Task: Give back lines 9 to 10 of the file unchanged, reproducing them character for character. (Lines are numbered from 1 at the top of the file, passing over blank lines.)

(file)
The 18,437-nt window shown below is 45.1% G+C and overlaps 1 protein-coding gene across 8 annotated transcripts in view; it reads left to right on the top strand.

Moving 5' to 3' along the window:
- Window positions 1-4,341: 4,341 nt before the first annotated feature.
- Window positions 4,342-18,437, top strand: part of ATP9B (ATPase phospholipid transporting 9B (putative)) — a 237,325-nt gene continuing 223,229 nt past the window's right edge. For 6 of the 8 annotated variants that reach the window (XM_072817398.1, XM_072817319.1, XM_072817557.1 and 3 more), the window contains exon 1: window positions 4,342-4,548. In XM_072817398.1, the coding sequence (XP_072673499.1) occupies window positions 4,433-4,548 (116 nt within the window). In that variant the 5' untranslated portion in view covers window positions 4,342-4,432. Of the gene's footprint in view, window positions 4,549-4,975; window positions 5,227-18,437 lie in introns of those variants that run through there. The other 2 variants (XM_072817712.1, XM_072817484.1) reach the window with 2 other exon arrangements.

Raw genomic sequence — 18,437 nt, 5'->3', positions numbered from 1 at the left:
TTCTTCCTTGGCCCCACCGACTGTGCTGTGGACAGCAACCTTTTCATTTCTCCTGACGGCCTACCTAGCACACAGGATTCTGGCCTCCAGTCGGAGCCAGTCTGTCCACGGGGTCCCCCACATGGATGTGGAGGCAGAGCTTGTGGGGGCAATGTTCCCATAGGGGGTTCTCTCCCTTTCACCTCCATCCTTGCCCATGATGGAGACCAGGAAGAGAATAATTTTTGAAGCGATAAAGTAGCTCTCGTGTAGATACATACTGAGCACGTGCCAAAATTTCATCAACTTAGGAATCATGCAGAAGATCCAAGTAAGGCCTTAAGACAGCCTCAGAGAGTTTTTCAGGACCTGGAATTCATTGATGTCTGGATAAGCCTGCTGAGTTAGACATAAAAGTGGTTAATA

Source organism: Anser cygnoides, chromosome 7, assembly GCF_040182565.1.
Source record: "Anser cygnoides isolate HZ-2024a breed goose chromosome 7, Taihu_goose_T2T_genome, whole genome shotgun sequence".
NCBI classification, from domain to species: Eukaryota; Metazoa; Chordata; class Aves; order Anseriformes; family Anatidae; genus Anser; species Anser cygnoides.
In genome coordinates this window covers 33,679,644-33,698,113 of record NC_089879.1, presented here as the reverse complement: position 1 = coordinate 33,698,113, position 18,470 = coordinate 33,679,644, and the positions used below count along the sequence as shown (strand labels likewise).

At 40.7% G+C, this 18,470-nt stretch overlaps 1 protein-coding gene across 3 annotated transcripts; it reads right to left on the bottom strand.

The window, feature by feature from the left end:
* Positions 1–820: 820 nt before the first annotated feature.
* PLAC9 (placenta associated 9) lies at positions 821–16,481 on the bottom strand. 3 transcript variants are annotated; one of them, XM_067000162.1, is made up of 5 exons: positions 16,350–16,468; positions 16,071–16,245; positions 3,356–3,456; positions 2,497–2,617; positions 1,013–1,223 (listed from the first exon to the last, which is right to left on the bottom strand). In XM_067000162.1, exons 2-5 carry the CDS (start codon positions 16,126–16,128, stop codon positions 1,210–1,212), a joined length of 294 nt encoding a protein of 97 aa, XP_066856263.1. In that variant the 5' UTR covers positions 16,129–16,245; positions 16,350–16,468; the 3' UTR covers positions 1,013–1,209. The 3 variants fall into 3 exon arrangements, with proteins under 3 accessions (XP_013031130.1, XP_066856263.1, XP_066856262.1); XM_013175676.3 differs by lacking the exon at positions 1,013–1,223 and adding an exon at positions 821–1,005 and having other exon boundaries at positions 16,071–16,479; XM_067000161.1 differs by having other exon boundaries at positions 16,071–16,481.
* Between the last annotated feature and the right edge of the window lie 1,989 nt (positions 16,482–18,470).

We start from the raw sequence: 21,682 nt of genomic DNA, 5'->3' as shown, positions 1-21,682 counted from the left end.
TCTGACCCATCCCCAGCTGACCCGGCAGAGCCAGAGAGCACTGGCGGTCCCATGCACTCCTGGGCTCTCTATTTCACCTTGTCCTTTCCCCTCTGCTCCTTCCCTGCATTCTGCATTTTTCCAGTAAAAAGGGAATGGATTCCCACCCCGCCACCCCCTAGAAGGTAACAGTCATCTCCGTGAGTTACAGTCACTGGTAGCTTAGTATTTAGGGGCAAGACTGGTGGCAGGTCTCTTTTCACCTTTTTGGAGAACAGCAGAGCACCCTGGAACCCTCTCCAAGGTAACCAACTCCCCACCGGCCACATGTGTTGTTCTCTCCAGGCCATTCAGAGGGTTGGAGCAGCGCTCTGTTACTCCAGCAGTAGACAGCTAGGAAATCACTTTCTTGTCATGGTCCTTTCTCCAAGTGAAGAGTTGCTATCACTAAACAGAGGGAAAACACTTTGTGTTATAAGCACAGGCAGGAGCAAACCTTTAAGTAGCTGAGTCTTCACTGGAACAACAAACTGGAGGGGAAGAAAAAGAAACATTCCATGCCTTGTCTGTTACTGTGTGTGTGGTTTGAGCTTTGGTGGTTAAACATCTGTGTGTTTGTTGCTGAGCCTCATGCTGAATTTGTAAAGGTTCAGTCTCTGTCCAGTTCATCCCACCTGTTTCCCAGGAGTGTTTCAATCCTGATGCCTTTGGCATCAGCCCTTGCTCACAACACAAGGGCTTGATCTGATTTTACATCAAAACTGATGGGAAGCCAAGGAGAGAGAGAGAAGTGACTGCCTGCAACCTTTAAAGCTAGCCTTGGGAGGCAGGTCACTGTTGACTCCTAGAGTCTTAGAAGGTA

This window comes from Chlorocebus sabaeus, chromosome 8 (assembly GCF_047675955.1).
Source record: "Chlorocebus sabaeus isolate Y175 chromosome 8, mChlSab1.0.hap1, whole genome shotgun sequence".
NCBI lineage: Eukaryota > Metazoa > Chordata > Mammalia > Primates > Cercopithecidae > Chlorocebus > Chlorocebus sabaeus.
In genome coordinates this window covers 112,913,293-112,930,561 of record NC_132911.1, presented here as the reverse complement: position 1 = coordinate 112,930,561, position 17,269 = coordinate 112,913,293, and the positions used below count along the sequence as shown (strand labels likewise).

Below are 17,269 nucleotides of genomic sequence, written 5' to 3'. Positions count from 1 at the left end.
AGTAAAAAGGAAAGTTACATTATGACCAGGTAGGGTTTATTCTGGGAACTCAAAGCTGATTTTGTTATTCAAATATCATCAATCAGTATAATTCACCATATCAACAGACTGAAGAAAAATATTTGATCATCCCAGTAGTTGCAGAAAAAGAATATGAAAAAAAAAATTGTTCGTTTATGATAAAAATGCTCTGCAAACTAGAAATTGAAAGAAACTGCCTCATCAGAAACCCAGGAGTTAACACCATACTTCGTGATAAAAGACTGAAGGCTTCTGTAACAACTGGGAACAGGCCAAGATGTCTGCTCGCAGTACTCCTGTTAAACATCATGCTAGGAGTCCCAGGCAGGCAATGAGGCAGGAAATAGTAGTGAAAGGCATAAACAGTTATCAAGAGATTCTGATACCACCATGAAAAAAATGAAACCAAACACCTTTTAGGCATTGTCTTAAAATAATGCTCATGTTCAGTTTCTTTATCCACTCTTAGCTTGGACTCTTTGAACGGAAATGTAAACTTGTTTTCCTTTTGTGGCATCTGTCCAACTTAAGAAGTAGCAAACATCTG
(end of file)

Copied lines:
NCBI classification, from domain to species: Eukaryota; Metazoa; Chordata; class Aves; order Anseriformes; family Anatidae; genus Anser; species Anser cygnoides.
In genome coordinates this window covers 33,679,644-33,698,113 of record NC_089879.1, presented here as the reverse complement: position 1 = coordinate 33,698,113, position 18,470 = coordinate 33,679,644, and the positions used below count along the sequence as shown (strand labels likewise).